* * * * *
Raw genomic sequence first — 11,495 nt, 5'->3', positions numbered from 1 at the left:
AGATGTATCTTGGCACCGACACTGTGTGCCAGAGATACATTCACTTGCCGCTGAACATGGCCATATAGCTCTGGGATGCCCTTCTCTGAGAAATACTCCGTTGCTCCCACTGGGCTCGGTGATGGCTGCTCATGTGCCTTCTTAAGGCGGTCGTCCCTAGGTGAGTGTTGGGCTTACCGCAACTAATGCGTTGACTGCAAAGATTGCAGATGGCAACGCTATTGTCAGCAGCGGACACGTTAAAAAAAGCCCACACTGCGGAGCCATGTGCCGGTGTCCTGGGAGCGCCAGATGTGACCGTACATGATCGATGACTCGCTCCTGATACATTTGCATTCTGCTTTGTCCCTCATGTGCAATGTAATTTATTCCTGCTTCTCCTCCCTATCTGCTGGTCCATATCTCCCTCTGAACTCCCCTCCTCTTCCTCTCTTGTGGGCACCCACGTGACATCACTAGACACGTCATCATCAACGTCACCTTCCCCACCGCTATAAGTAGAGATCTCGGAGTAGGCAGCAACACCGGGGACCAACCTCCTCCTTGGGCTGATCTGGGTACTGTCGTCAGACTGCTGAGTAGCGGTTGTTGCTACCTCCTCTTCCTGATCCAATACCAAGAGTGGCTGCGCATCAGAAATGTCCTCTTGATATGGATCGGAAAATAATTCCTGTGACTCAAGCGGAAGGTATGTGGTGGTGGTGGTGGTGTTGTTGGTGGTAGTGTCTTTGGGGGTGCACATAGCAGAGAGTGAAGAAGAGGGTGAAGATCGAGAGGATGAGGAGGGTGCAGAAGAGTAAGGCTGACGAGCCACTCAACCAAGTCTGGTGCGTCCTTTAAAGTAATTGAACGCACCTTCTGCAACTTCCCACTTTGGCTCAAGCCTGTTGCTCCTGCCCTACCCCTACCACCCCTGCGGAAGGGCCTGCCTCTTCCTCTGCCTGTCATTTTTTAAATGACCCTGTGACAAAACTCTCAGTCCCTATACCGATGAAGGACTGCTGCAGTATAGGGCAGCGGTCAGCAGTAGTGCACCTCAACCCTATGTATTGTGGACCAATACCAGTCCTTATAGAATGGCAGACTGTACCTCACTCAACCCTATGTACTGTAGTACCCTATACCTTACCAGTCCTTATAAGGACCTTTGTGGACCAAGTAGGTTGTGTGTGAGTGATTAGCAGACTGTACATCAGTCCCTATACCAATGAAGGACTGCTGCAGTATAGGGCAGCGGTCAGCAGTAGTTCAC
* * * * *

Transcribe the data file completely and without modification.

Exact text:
Raw genomic sequence first — 11,495 nt, 5'->3', positions numbered from 1 at the left:
AGATGTATCTTGGCACCGACACTGTGTGCCAGAGATACATTCACTTGCCGCTGAACATGGCCATATAGCTCTGGGATGCCCTTCTCTGAGAAATACTCCGTTGCTCCCACTGGGCTCGGTGATGGCTGCTCATGTGCCTTCTTAAGGCGGTCGTCCCTAGGTGAGTGTTGGGCTTACCGCAACTAATGCGTTGACTGCAAAGATTGCAGATGGCAACGCTATTGTCAGCAGCGGACACGTTAAAAAAAGCCCACACTGCGGAGCCATGTGCCGGTGTCCTGGGAGCGCCAGATGTGACCGTACATGATCGATGACTCGCTCCTGATACATTTGCATTCTGCTTTGTCCCTCATGTGCAATGTAATTTATTCCTGCTTCTCCTCCCTATCTGCTGGTCCATATCTCCCTCTGAACTCCCCTCCTCTTCCTCTCTTGTGGGCACCCACGTGACATCACTAGACACGTCATCATCAACGTCACCTTCCCCACCGCTATAAGTAGAGATCTCGGAGTAGGCAGCAACACCGGGGACCAACCTCCTCCTTGGGCTGATCTGGGTACTGTCGTCAGACTGCTGAGTAGCGGTTGTTGCTACCTCCTCTTCCTGATCCAATACCAAGAGTGGCTGCGCATCAGAAATGTCCTCTTGATATGGATCGGAAAATAATTCCTGTGACTCAAGCGGAAGGTATGTGGTGGTGGTGGTGGTGTTGTTGGTGGTAGTGTCTTTGGGGGTGCACATAGCAGAGAGTGAAGAAGAGGGTGAAGATCGAGAGGATGAGGAGGGTGCAGAAGAGTAAGGCTGACGAGCCACTCAACCAAGTCTGGTGCGTCCTTTAAAGTAATTGAACGCACCTTCTGCAACTTCCCACTTTGGCTCAAGCCTGTTGCTCCTGCCCTACCCCTACCACCCCTGCGGAAGGGCCTGCCTCTTCCTCTGCCTGTCATTTTTTAAATGACCCTGTGACAAAACTCTCAGTCCCTATACCGATGAAGGACTGCTGCAGTATAGGGCAGCGGTCAGCAGTAGTGCACCTCAACCCTATGTATTGTGGACCAATACCAGTCCTTATAGAATGGCAGACTGTACCTCACTCAACCCTATGTACTGTAGTACCCTATACCTTACCAGTCCTTATAAGGACCTTTGTGGACCAAGTAGGTTGTGTGTGAGTGATTAGCAGACTGTACATCAGTCCCTATACCAATGAAGGACTGCTGCAGTATAGGGCAGCGGTCAGCAGTAGTTCAC